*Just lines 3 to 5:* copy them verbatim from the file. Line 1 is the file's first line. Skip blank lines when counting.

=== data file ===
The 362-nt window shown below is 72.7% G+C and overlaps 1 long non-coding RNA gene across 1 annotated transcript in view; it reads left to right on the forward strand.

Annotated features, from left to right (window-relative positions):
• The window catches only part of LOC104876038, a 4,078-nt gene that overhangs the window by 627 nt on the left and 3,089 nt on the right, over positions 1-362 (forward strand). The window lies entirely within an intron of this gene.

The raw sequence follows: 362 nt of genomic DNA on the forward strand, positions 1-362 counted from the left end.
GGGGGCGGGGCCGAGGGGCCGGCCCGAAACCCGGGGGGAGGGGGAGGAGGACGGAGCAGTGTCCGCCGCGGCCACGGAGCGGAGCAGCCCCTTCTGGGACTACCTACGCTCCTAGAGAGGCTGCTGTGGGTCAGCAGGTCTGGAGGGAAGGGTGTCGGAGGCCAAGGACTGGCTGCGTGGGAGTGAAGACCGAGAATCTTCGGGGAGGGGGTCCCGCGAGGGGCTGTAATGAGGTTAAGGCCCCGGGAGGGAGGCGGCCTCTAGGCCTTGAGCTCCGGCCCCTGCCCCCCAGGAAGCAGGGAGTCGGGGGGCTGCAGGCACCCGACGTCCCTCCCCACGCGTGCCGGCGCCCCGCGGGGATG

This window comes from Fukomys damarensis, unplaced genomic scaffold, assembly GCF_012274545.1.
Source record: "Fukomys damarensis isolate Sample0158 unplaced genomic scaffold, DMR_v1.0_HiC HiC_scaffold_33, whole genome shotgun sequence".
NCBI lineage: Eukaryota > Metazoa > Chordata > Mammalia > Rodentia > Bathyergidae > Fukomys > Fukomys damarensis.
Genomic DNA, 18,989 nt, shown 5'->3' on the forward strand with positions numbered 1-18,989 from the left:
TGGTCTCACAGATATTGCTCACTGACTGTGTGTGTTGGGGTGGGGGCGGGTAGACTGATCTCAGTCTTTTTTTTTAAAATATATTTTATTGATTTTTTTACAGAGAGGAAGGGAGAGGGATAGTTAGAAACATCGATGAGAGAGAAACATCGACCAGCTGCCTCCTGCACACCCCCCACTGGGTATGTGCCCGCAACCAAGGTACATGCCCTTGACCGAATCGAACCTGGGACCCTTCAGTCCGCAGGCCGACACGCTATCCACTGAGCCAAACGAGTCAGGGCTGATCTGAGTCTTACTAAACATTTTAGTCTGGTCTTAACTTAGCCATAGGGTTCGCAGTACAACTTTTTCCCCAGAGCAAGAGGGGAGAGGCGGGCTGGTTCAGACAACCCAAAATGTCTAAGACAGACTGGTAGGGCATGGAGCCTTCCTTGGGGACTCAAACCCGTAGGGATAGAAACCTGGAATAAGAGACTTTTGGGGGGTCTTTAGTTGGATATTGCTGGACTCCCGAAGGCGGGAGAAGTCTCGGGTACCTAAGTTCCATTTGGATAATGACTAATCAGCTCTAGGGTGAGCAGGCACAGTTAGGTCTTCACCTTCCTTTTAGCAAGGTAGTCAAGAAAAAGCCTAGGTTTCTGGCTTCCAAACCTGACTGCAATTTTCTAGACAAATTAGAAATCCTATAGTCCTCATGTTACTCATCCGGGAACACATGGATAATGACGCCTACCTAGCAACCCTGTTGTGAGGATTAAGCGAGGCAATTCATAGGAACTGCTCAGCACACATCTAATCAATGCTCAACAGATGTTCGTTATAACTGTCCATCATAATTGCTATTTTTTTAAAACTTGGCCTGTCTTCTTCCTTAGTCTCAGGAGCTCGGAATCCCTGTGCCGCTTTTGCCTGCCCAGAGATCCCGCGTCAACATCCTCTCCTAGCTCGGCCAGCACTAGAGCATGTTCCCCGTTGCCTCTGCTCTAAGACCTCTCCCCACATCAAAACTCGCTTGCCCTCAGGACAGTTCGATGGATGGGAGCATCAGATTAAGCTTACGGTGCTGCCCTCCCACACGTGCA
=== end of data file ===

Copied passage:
• The window catches only part of LOC104876038, a 4,078-nt gene that overhangs the window by 627 nt on the left and 3,089 nt on the right, over positions 1-362 (forward strand). The window lies entirely within an intron of this gene.

The raw sequence follows: 362 nt of genomic DNA on the forward strand, positions 1-362 counted from the left end.
GGGGGCGGGGCCGAGGGGCCGGCCCGAAACCCGGGGGGAGGGGGAGGAGGACGGAGCAGTGTCCGCCGCGGCCACGGAGCGGAGCAGCCCCTTCTGGGACTACCTACGCTCCTAGAGAGGCTGCTGTGGGTCAGCAGGTCTGGAGGGAAGGGTGTCGGAGGCCAAGGACTGGCTGCGTGGGAGTGAAGACCGAGAATCTTCGGGGAGGGGGTCCCGCGAGGGGCTGTAATGAGGTTAAGGCCCCGGGAGGGAGGCGGCCTCTAGGCCTTGAGCTCCGGCCCCTGCCCCCCAGGAAGCAGGGAGTCGGGGGGCTGCAGGCACCCGACGTCCCTCCCCACGCGTGCCGGCGCCCCGCGGGGATG